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Mark Brazier-Jones - Designers & Artists - Maison Gerard

Mark Brazier-Jones is an internationally celebrated artist, master furniture and lighting designer, engineer, and sculptor. His patrons are film and rock royalty, and art collectors all over the world.

Since the commencement of his career in 1983 as a founding member of the Creative Salvage Group, Brazier-Jones has honed a collection and philosophy unique within the concept of functional art.

His work is classical, surreal, futuristic, and spiritual. Commentators have tried to categorize his visionary art as neo classical or space-age baroque, even as “post nuclear antiques.” Despite the flamboyance of his artifacts Brazier-Jones works under a strict code that honors functionality above all.

“Form does follow function,” he says, “but part of furniture’s function is decorative, an attribute many designers seem to overlook.” With that said, Brazier-Jones believes in a type of practical art that facilitates direct engagement. Art with a message that can—even subliminally—penetrate an observer’s understanding.

Brazier-Jones’s field of influence is very self-contained—he pays little heed to current designers and trends. He has said of his work: “It’s a broad scan of nature, sacred geometry, and cultures across the ages. I like objects with lasting qualities. An engine that still does its job after 100 years excites me, something that is so well made you never need to replace it—that is worthy of respect. I am making objects of desire from noble enduring materials. These works will still speak in hundreds of years. I have no need to be declared fashionable; I am working to a different timescale.”

Today Brazier-jones works from a rustic 16th century barn an hour north of London in rural Hertfordshire. Here he and a small team of craftsmen develop his work. He believes this self-imposed isolation to be essential to the process of consequential creativity. He only occasionally ventures abroad on research, or to visit his clients.

Examples of his work are held in the Victoria & Albert Museum, London; le Musée des Arts Décoratifs, Paris; the Museum of Fine Arts, Boston; the Museum of Art and Design, New York; and the Decorative Arts Collection of the Brooklyn Museum. Contemporary design sales at auction houses such as Sotheby’s; Philips, Bonhams, and Christie’s show a consistent rise in the prices of his work, and a growing demand from collectors, especially for early pieces.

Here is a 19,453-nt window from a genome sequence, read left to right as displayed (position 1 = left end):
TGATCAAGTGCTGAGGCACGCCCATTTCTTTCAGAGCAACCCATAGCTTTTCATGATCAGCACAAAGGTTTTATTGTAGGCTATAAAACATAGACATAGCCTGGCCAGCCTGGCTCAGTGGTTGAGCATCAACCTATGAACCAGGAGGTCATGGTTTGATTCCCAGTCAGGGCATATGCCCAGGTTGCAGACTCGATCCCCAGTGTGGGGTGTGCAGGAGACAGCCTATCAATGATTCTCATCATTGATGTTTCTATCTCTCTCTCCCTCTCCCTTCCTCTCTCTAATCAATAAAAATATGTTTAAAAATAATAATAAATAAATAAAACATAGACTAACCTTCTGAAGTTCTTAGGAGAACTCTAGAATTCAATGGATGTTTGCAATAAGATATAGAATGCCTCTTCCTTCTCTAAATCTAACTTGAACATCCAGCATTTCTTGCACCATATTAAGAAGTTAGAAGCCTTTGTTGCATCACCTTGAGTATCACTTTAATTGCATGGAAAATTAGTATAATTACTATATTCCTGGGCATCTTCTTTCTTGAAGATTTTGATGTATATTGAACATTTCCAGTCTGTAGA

Artist statement:

30 years ago I began welding scrap metal to make household artifacts. I wanted to take these components that were once useful but now disregarded and imbue them with an appeal such that people would fall in love with the new objects and adopt them back into human use. I became interested in exploring what it is that humans find appealing.

What is an object of desire? I began a broad research into universally common cultural symbols. Archetypal imagery is available in abundance throughout every religion and occult science across the planet and from every age of man's existence. In time I began to consider if some shapes or symbols are innately recognizable by all of us. Is it possible we are all born already hardwired to recognize certain shapes? From where does that understanding originate? Is something learned in the womb? Or is this knowledge from before conception? Do we recognize subconsciously a similarity between some patterns and the arrangement of our own cells? Perhaps a pattern we ourselves have evolved through….starting as a tiny single celled egg, multiplying and dividing.

Can we remember when we had divided into a six celled cluster? That moment when we look like a tiny daisy? Is there anyone on the planet that does not like to look at a flower? What has started as a journey of art has now become a scientific quest or "science art," a new kind of science were the laboratory is the imagination. For example, we cannot see a neutron. There are no microscopes that can do that, all we can use is an informed imagination. It is now 2014 and the aim of my work is to crystallize a representation of our eternal nature, to explore the sacred geometry within nature, to find expressions of true reality.

Atoms and molecules are arranged in patterns. These combinations of arrangements go to make up everything in the natural world. The rules governing the formation of these patterns are universal. We as humans conform to these invisible laws even though we're not conscious of their effect. We have conformed to these laws even before we were conceived and the laws will claim back our atoms and repurposed them when we are dead.

There is a lattice work, a grid, or scaffold, multi-dimensional, invisible and ever present throughout the universe, that informs the arrangement of matter, the growth of cells, the positioning of every atom.

This is the reality we find so hard to comprehend. My work will attempt to realize an understanding of this dimension, the “fifth dimension" the domain of eternal design. I will look to nature and explore patterns of growth, divisions of cells, and colonies of microbes, consider the force of attraction, the flower, the purpose of beauty, the principle of "two-ness", cause and effect.

-Mark Brazier-Jones

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